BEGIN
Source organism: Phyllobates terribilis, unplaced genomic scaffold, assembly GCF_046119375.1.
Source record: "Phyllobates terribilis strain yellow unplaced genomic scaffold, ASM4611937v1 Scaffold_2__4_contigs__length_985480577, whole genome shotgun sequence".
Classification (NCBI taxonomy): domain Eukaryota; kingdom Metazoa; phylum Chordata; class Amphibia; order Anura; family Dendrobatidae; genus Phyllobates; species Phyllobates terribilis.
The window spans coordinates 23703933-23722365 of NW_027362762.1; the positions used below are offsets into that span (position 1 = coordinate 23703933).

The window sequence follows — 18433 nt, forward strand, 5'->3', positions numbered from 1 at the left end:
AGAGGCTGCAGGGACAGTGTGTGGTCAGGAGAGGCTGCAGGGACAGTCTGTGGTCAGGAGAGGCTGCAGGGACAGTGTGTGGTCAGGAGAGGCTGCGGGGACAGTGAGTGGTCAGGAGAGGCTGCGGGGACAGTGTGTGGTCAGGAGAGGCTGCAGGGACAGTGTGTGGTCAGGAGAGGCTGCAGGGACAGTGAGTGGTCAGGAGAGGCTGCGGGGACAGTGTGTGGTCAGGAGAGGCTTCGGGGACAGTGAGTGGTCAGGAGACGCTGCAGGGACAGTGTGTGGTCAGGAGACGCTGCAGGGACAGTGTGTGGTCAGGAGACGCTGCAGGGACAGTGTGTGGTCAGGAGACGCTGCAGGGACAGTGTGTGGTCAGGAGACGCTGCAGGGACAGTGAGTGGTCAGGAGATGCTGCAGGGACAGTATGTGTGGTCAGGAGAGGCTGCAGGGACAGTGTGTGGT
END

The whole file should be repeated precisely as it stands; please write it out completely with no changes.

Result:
Source organism: Phyllobates terribilis, unplaced genomic scaffold, assembly GCF_046119375.1.
Source record: "Phyllobates terribilis strain yellow unplaced genomic scaffold, ASM4611937v1 Scaffold_2__4_contigs__length_985480577, whole genome shotgun sequence".
Classification (NCBI taxonomy): domain Eukaryota; kingdom Metazoa; phylum Chordata; class Amphibia; order Anura; family Dendrobatidae; genus Phyllobates; species Phyllobates terribilis.
The window spans coordinates 23703933-23722365 of NW_027362762.1; the positions used below are offsets into that span (position 1 = coordinate 23703933).

The window sequence follows — 18433 nt, forward strand, 5'->3', positions numbered from 1 at the left end:
AGAGGCTGCAGGGACAGTGTGTGGTCAGGAGAGGCTGCAGGGACAGTCTGTGGTCAGGAGAGGCTGCAGGGACAGTGTGTGGTCAGGAGAGGCTGCGGGGACAGTGAGTGGTCAGGAGAGGCTGCGGGGACAGTGTGTGGTCAGGAGAGGCTGCAGGGACAGTGTGTGGTCAGGAGAGGCTGCAGGGACAGTGAGTGGTCAGGAGAGGCTGCGGGGACAGTGTGTGGTCAGGAGAGGCTTCGGGGACAGTGAGTGGTCAGGAGACGCTGCAGGGACAGTGTGTGGTCAGGAGACGCTGCAGGGACAGTGTGTGGTCAGGAGACGCTGCAGGGACAGTGTGTGGTCAGGAGACGCTGCAGGGACAGTGTGTGGTCAGGAGACGCTGCAGGGACAGTGAGTGGTCAGGAGATGCTGCAGGGACAGTATGTGTGGTCAGGAGAGGCTGCAGGGACAGTGTGTGGT